Linked: Work burnout rises despite company investments in mental health
So what happened? Maybe something like this is what is really happening:
Employers, for their part, have made sweeping investments to help employees manage their mental well-being through it all. During the spring and summer of 2020, in response to the health crisis and then a national recognition of racial disparities, leaders shepherded workers to existing mental health resources like employee resource groups and crisis hotlines. They unveiled new perks to help people process the unrelenting pace of change, such as access to teletherapy, subscriptions to mental health and meditation apps, resiliency coaching and paid time off.
But for all the mental health benefits employees suddenly had at their disposal, little about the demands of work got better.
As I’ve said before, many employers did the easy stuff. They invested in some mental health tools, promoted using employee assistance programs, talked more about mental health, heck they even gave people more time off or at least pushed people to actually use the time off they hadn’t been. And yet, here we are. Why?
Because they haven’t yet done the hard work of making the workplace not the place that hurts mental health to start with. There’s no easy fix for that. It won’t happen in a few weeks, but if you don’t start looking at it, you’re going to find yourself without many employees to keep going. Because in 2021, people have options, and those options are only going to keep growing as younger generations make very different decisions about their careers than those of us in older generations are used to.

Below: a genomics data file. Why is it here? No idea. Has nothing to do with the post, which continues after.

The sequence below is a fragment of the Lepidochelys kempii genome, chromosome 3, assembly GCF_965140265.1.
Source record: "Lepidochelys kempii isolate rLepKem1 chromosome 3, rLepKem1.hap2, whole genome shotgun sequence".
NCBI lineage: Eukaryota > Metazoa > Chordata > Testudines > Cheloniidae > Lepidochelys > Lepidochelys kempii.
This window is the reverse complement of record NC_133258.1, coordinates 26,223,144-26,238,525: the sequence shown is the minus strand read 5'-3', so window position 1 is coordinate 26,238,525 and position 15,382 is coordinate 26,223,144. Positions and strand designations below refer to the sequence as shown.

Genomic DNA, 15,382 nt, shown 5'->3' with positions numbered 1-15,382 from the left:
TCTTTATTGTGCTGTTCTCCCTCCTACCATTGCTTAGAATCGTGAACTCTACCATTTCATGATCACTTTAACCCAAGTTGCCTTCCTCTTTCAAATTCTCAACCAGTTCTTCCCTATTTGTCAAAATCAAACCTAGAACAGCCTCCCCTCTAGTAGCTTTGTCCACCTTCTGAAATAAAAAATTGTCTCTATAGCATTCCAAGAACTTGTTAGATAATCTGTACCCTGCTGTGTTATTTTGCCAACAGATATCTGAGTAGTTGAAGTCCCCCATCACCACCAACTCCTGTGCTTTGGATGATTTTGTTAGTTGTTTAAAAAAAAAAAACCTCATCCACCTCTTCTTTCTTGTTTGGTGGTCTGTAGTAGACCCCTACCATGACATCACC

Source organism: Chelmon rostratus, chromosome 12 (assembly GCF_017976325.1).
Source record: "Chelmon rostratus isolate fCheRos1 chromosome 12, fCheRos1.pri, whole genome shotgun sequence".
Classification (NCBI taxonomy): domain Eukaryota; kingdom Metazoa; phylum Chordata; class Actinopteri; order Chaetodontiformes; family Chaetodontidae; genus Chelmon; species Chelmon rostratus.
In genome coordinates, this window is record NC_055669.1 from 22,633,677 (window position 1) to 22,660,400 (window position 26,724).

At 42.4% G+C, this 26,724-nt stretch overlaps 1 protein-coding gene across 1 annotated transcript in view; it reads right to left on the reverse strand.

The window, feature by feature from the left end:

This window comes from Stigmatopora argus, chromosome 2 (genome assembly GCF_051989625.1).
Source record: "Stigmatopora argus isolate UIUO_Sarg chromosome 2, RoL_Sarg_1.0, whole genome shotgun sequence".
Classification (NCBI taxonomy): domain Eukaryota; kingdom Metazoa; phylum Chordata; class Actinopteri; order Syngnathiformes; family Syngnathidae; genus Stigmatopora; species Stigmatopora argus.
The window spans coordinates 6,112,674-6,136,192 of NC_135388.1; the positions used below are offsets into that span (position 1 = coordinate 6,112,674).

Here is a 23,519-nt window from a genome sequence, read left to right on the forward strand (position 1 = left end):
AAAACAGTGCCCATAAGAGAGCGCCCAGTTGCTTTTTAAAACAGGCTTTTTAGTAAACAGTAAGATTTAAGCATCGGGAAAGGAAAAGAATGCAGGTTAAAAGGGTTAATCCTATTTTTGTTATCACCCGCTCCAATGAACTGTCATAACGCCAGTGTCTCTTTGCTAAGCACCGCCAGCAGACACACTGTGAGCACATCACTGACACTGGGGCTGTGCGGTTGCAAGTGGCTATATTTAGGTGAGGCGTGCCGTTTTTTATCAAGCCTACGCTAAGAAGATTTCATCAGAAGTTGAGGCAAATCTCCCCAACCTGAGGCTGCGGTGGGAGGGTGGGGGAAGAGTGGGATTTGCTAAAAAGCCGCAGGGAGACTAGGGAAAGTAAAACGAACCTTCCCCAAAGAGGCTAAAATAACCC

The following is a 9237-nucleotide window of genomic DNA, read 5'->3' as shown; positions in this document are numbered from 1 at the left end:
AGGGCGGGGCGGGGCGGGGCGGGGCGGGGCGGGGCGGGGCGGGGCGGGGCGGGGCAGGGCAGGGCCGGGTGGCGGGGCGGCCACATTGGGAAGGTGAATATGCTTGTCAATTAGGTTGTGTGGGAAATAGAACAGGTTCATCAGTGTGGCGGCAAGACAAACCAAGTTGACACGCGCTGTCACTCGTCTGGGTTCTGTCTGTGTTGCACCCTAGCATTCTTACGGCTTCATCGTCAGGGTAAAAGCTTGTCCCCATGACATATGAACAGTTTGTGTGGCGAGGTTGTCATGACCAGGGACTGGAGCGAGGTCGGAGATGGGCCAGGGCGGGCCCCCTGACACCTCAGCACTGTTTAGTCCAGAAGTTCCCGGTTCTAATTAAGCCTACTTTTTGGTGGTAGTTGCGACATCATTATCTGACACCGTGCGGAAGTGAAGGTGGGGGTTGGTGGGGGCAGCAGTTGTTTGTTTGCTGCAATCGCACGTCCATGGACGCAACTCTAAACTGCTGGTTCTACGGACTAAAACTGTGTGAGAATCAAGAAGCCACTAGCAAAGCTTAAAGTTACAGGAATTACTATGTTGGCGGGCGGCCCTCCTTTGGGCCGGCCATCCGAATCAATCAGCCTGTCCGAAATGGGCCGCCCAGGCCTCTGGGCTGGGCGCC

The workplace will change one way or another. If your’s doesn’t want to, it will be killed.
That’s how the labor market works when everyone has power, not just employers. It’s taken a long time for employees to realize their power, but now that they are, it’s not going away.
Taking Time Off Won’t Fix Employee Mental Health
Employees also may feel legitimate anxiety around taking time off, according to Kelly. In their minds, admitting they need a break will mark them as less committed and make them vulnerable to poor performance reviews. It can also result in missed opportunities for good assignments or shifts, or they may be targeted in the next round of layoffs.
So, will employees really take advantage of permanent three-day weekends and Friday afternoons without meetings? Will they really unplug when they’re scheduled to? Statistics say they won’t, and especially not workers in the U.S. American workers left an average of 33 percent of their paid time off on the table last year.
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